Saturday, September 30, 2006 7:19 PM bart

.NET 2.0 type forwarding - System.Runtime.CompilerServices.TypeForwardedToAttribute explained

Introduction

Imagine the following situation: you've created a large software library with lots of types defined in it and lots of people are using it already. However, the library has become so bloated due to its size, it becomes more and more difficult to maintain it. So, you want to split the existing library into multiple assemblies, but without breaking any existing consumer applications.

You recognize this situation? Then the TypeForwardedToAttribute will be something for you. I'll explain why.

A simple demo scenario

Put yourself in the middle of a 1.0 release of some simple library (company A). Here it is:

public class Bar
{
   public static void
Do()
   {
      System.
Console.WriteLine("[lib]Bar::Do"
);
   }
}

public class
Foo
{
}

Just imagine it's a lot bigger with real functionality and compile it to a dll:

>csc /t:library lib.cs
Microsoft (R) Visual C# 2005 Compiler version 8.00.50727.112
for Microsoft (R) Windows (R) 2005 Framework version 2.0.50727
Copyright (C) Microsoft Corporation 2001-2005. All rights reserved.

Right your library has shipped. Let's transfer ourselves in the mindset of a library consumer (company B) and write the following:

class Demo
{
   public static void
Main()
   {
      Bar.Do();
   }
}

Compiling and running it shouldn't be surprising (or how Company B is happy):

>csc /r:lib.dll demo.cs
Microsoft (R) Visual C# 2005 Compiler version 8.00.50727.112
for Microsoft (R) Windows (R) 2005 Framework version 2.0.50727
Copyright (C) Microsoft Corporation 2001-2005. All rights reserved.

>demo
[lib]Bar::Do

Time for changes. Company A dislikes its bloated lib library (or whatever the reason might be) and wants to split the library into multiple separate assemblies. So, we'll create a newlib.cs file containing the Bar class:

public class Bar
{
   public static void
Do()
   {
      System.
Console.WriteLine("[lib]Bar::Do"
);
   }
}

This one gets compiled into newlib.dll, as follows:

>csc /t:library newlib.cs
Microsoft (R) Visual C# 2005 Compiler version 8.00.50727.112
for Microsoft (R) Windows (R) 2005 Framework version 2.0.50727
Copyright (C) Microsoft Corporation 2001-2005. All rights reserved.

And lib.cs is stripped down to:

public class Foo
{
}

Assume you compile this library now:

>csc /t:library lib.cs
Microsoft (R) Visual C# 2005 Compiler version 8.00.50727.112
for Microsoft (R) Windows (R) 2005 Framework version 2.0.50727
Copyright (C) Microsoft Corporation 2001-2005. All rights reserved.

But what about company B? Xcopying both assemblies lib.dll and newlib.dll and trying to execute demo.exe will be a nasty experience:

>demo

Unhandled Exception: System.TypeLoadException: Could not load type 'Bar' from as
sembly 'lib, Version=0.0.0.0, Culture=neutral, PublicKeyToken=null'.
   at Demo.Main()

Okay, we could recompile demo.exe or you might wonder why lib.dll (changed but with the same version number as before) and newlib.dll got copied to company B after all. Perfectly valid questions to ask yourself, but just assume you want to fix this issue without recompiling stuff at the side of company B.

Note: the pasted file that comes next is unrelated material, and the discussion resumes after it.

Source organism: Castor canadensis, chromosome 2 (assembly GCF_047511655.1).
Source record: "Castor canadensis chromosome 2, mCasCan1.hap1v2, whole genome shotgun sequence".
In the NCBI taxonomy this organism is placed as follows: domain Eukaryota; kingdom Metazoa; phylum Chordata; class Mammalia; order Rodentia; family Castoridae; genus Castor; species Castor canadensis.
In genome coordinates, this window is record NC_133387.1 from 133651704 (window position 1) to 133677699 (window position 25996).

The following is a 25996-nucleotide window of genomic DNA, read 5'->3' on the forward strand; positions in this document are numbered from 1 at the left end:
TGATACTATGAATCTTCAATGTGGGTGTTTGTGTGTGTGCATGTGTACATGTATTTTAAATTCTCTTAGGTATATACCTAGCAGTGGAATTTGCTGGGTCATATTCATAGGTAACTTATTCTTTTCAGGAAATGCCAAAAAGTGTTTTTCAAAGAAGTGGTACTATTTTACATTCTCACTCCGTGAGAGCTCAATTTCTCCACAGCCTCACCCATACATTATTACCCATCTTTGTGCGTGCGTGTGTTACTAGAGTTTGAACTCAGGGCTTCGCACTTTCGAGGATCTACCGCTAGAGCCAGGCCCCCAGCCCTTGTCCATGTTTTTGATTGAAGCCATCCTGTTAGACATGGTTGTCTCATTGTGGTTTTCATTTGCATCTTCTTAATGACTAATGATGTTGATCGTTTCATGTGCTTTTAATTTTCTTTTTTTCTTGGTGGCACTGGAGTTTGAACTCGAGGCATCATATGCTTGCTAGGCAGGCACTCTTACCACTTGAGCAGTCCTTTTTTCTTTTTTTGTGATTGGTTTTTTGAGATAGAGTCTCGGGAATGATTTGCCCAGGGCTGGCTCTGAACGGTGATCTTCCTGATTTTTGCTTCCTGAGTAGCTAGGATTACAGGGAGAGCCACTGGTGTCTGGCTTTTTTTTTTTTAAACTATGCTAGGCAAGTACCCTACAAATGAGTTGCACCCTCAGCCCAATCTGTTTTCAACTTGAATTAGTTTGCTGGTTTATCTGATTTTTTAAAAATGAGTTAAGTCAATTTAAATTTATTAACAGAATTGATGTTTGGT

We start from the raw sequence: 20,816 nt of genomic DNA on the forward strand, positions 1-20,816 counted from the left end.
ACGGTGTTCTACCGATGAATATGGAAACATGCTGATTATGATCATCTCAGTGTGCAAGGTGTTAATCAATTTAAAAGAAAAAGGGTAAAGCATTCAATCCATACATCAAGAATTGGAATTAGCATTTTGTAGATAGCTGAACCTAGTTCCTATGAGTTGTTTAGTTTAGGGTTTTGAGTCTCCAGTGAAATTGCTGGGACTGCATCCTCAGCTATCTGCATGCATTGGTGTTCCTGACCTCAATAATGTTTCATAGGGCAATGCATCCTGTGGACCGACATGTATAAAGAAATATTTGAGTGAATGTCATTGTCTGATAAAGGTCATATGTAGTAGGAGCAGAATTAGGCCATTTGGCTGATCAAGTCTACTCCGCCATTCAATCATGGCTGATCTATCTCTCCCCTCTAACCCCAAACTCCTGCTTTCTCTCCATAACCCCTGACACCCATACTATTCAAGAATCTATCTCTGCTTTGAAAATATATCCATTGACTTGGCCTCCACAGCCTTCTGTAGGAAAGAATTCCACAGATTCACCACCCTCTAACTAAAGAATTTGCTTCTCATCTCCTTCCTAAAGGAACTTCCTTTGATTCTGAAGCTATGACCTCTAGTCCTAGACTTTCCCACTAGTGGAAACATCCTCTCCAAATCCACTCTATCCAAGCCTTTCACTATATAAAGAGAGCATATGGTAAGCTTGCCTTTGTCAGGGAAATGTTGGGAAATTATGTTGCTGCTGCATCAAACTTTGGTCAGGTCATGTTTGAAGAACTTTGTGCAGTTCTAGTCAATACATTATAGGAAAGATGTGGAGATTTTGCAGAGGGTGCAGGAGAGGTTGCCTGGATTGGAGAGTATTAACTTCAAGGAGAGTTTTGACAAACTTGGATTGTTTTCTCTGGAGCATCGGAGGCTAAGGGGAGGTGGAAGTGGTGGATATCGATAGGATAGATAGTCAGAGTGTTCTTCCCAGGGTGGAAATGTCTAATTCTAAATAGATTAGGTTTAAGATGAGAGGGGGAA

Back to company A for a better solution. Just add one single line to lib.cs containing our original though stripped down library:

[assembly: System.Runtime.CompilerServices.TypeForwardedTo(typeof(Bar))]

public class Foo
{
}

Now compile, but reference the newlib.dll assembly in where the Bar type lives right now:

>csc /r:newlib.dll /t:library lib.cs
Microsoft (R) Visual C# 2005 Compiler version 8.00.50727.112
for Microsoft (R) Windows (R) 2005 Framework version 2.0.50727
Copyright (C) Microsoft Corporation 2001-2005. All rights reserved.

Now copy lib.dll and newlib.dll to company B. Guess what? demo.exe just works fine

>demo
[lib]Bar::Do

Recall nothing has changed to demo.exe, so it still contains this metadata token:

.assembly extern lib
{
   .ver 0:0:0:0
}

and a call to the Bar::Do method defined in lib:

IL_0001: call void [lib]Bar::Do()

Magic happens in lib.dll however, where you'll find this piece of metadata in the manifest:

.class extern forwarder Bar
{
   .assembly extern newlib
}

So, when the type loader of the CLR kicks in and searches for type Bar in the lib.dll assembly, it receives help from the metadata telling that the Bar type has been relocated to another assembly "newlib":

.assembly extern newlib
{
   .ver 0:0:0:0
}

Conclusion

As usual you should consider carefully whether this feature can be helpful to you. It might be much better to ship another version of your library, split up in multiple assemblies and have your consumers use that one if they want or need to do so. "It works fine, so keep your hands off." might be a good attitude (I think it is).

Btw, there are some caveats too: over-using this feature carelessly could cause cycles to be created. The C# compiler knows about this: CS0731. And what about this warning? The classes in System.Runtime.CompilerServices are for compiler writers use only. Anyway, now you know the meaning of this attribute when you encounter it somewhere somehow.

To forward or not to forward? Shakespeare won't have considered this sentence in his oeuvre (I guess), but you should. Have fun!

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Comments

# re: .NET 2.0 type forwarding - System.Runtime.CompilerServices.TypeForwardedToAttribute explained

Monday, October 23, 2006 5:59 PM by hanu

Your explanation is much better than one of the .net books i bought. thank you hanu